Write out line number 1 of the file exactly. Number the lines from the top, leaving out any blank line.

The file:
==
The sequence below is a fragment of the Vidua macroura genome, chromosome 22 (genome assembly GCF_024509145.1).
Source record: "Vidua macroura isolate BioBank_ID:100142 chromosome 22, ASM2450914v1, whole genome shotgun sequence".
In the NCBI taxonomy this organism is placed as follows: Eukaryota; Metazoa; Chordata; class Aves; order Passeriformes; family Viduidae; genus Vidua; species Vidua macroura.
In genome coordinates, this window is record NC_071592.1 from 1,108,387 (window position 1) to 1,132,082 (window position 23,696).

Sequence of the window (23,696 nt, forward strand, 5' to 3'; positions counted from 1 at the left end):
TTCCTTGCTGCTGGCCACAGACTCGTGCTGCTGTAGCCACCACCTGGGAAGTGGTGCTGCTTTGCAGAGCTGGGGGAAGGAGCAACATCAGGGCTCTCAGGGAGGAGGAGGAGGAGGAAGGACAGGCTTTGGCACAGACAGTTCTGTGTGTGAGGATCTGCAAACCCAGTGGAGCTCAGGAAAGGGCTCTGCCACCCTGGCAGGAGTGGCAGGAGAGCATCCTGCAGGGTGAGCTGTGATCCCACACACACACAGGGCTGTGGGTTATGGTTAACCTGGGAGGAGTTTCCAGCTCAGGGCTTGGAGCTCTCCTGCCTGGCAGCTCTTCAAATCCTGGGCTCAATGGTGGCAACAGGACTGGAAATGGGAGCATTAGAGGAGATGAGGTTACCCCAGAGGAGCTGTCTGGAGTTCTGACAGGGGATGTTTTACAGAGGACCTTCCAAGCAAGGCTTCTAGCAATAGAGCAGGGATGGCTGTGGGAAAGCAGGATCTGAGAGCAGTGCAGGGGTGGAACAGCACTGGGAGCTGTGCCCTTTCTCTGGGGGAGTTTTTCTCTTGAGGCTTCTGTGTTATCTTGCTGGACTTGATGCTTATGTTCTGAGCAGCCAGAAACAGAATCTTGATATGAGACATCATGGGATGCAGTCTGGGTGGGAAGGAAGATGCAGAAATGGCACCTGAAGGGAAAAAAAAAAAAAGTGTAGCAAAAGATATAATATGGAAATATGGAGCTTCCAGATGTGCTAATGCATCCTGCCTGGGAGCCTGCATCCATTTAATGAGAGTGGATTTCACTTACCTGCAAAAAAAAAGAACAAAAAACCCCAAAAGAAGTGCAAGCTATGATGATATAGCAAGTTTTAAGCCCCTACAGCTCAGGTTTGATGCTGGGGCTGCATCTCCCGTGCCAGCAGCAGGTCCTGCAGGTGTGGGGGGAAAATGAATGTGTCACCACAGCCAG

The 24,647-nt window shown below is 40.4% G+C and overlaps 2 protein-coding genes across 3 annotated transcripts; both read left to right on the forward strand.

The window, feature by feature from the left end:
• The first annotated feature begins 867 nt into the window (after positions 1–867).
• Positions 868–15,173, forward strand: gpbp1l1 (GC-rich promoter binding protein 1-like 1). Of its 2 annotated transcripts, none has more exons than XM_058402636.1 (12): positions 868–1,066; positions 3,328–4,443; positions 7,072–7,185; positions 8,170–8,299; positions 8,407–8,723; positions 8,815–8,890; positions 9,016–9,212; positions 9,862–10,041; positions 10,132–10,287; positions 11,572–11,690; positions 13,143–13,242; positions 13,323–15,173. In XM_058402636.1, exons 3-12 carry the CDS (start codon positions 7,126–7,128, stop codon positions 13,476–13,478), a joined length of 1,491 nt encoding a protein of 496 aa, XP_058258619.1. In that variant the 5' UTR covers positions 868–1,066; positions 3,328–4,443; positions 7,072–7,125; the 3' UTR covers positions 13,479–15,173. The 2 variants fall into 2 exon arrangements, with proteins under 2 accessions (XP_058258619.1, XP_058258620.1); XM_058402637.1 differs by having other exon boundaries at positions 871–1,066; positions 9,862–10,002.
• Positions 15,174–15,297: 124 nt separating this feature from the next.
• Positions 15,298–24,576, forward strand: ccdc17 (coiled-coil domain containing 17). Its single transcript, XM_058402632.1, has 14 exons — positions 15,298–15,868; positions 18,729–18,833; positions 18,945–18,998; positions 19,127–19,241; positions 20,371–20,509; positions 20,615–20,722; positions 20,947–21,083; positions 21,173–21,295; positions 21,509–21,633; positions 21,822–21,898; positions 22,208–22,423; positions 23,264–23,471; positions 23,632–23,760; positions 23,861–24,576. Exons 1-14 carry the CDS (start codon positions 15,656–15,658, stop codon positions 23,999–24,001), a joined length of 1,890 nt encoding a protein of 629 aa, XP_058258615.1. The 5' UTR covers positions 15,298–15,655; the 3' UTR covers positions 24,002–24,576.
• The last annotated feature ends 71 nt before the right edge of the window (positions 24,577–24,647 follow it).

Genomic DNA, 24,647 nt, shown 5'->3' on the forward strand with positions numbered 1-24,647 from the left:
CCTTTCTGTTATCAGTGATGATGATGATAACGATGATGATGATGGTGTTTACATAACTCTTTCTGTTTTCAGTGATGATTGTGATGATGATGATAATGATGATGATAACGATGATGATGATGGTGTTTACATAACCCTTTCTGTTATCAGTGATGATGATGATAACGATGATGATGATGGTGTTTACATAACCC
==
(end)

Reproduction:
The sequence below is a fragment of the Vidua macroura genome, chromosome 22 (genome assembly GCF_024509145.1).